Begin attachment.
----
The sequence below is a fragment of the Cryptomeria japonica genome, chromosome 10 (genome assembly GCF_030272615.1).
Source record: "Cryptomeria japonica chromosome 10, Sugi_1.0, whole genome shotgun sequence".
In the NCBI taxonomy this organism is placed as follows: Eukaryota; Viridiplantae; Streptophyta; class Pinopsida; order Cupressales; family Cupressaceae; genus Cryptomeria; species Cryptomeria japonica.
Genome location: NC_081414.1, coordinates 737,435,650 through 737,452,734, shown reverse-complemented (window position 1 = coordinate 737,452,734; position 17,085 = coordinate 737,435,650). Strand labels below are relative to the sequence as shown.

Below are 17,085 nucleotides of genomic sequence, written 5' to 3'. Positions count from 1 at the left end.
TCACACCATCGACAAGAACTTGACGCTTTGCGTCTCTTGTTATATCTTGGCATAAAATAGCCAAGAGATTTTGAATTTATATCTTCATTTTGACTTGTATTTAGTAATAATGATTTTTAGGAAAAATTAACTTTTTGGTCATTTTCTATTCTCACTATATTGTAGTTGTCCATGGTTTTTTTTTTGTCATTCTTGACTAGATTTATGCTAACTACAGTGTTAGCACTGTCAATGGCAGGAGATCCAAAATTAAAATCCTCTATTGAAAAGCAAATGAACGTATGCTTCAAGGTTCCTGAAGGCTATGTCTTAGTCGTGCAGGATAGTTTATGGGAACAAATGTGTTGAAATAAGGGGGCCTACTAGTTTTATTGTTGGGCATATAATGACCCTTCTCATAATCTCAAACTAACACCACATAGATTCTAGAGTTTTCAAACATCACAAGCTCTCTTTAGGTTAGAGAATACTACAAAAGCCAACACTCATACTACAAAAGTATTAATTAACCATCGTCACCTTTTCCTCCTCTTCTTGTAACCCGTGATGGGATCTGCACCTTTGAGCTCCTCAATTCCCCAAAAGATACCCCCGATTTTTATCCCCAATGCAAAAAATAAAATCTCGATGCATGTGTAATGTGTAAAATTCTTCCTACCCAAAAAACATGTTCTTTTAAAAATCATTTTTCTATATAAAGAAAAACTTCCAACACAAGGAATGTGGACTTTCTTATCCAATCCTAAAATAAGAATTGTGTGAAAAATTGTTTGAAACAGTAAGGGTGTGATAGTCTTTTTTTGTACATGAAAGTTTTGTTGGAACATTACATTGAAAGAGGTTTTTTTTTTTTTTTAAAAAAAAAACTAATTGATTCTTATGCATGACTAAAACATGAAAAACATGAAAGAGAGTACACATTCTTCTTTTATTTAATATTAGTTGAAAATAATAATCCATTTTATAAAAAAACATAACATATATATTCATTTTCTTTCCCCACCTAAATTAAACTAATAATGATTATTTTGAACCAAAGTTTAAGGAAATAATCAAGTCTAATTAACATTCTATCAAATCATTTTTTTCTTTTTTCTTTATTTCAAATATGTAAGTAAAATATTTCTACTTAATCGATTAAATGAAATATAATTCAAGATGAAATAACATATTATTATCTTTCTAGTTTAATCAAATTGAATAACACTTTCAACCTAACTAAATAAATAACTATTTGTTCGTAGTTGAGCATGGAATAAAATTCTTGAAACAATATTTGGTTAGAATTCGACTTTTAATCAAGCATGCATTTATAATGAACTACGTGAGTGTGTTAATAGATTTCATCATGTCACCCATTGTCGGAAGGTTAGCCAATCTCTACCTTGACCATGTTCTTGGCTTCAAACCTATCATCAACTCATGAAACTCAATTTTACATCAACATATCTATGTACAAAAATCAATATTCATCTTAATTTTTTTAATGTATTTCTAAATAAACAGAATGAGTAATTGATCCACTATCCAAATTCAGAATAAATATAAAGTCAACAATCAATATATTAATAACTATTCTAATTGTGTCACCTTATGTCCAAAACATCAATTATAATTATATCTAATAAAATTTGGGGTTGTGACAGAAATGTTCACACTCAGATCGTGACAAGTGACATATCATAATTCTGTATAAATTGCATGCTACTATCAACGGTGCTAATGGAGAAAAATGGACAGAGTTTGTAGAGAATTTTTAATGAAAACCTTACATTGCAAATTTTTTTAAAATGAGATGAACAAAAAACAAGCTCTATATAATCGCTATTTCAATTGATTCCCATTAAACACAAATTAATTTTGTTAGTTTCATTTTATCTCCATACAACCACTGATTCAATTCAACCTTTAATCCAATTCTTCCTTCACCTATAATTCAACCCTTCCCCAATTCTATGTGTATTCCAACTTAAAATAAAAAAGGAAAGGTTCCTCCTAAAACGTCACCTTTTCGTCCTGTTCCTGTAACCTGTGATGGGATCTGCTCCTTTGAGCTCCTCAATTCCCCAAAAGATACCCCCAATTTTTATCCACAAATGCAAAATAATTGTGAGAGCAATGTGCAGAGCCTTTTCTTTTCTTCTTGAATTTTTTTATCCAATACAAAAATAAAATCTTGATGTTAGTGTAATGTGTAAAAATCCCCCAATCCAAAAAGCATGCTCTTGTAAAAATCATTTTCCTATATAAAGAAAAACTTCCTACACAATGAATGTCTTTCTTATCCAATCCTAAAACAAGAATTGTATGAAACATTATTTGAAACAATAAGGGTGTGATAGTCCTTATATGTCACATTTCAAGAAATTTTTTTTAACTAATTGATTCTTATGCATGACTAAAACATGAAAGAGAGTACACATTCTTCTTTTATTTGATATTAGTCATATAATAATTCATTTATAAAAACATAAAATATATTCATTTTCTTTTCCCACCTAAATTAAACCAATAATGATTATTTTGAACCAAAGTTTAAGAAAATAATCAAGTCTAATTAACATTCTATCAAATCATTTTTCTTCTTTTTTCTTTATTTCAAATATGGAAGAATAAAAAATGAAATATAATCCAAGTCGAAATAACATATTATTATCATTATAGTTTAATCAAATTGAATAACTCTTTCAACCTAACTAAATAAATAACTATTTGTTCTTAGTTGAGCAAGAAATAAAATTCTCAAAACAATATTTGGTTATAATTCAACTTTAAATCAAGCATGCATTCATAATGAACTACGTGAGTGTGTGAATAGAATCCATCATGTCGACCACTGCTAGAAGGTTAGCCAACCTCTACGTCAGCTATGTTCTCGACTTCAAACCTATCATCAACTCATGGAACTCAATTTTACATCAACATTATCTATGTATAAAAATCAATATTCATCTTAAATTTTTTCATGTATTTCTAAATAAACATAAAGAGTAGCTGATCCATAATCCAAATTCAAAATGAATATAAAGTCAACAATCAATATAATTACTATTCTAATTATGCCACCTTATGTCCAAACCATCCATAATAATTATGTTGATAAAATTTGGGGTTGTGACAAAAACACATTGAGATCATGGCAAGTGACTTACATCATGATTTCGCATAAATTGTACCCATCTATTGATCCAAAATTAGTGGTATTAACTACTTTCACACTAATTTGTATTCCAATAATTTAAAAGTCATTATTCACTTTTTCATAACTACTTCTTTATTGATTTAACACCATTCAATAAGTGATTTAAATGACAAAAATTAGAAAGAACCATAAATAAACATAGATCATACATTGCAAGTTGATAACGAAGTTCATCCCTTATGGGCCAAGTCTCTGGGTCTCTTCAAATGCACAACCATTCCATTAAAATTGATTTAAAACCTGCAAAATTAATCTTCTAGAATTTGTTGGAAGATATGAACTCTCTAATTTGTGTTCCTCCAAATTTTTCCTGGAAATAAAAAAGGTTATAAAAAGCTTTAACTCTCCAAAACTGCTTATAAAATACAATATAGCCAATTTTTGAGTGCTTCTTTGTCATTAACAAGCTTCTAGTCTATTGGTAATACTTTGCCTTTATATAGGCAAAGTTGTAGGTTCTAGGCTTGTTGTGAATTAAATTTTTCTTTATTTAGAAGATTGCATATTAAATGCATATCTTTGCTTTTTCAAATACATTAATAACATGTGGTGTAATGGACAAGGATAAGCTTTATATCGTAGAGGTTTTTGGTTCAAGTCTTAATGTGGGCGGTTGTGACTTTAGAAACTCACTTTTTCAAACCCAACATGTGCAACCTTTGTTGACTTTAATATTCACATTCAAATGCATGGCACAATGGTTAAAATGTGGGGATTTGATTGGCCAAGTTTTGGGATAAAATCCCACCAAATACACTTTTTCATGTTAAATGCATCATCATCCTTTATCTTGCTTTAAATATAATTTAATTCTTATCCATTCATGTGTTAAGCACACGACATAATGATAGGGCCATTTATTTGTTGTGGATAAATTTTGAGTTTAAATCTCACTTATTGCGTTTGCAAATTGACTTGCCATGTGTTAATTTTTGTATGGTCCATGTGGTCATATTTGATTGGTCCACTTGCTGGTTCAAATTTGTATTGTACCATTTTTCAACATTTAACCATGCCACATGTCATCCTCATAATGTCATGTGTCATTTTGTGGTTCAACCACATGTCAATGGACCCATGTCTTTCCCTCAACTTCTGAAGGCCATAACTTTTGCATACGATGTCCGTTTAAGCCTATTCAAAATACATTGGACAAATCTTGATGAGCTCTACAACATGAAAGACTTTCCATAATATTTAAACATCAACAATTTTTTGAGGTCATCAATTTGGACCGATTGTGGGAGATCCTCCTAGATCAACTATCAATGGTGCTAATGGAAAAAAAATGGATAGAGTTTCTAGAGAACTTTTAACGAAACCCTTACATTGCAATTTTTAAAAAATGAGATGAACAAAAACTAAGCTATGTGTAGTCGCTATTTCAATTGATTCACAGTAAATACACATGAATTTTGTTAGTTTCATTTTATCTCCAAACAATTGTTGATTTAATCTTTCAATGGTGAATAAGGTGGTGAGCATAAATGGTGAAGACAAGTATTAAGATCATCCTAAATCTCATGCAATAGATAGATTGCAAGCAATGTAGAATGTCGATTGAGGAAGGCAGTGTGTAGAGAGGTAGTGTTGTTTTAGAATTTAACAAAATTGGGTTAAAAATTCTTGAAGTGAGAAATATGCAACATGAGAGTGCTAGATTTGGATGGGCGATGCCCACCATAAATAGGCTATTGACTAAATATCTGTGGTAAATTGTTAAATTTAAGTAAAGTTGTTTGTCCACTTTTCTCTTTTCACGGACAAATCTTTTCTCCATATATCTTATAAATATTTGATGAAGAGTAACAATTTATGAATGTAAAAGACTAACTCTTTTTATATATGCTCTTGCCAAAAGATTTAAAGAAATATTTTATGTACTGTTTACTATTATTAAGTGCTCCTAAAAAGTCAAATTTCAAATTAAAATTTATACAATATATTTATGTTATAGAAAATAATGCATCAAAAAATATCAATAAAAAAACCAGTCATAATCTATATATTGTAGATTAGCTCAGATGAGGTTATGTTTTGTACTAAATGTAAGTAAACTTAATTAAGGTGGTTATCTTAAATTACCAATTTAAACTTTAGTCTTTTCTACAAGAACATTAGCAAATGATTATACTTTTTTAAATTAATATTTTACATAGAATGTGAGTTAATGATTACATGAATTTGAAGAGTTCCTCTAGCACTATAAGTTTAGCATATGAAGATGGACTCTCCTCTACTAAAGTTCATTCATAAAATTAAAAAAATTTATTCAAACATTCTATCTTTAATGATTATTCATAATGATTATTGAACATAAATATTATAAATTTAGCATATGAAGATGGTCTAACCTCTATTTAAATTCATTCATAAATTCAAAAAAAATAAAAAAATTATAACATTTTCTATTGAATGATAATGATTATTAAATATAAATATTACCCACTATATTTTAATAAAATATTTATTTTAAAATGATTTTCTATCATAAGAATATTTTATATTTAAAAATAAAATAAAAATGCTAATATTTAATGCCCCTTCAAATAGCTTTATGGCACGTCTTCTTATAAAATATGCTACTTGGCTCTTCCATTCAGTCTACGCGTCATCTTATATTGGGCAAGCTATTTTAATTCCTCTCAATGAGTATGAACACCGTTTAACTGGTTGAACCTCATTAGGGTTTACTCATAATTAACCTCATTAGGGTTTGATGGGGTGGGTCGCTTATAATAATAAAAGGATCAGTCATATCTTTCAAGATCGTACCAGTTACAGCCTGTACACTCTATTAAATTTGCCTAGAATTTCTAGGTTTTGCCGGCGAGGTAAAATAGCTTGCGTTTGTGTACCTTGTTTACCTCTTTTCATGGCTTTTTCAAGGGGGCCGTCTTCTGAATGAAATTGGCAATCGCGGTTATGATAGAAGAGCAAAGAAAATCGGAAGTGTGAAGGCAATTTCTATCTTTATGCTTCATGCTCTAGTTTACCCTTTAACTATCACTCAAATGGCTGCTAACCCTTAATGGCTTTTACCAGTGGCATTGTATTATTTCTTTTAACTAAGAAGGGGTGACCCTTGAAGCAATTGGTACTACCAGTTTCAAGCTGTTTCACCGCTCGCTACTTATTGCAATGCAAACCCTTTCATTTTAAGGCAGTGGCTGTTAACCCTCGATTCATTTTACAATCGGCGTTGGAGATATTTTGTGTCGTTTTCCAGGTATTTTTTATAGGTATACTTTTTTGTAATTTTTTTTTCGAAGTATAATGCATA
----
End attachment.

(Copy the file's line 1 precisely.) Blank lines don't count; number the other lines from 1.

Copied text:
The sequence below is a fragment of the Cryptomeria japonica genome, chromosome 10 (genome assembly GCF_030272615.1).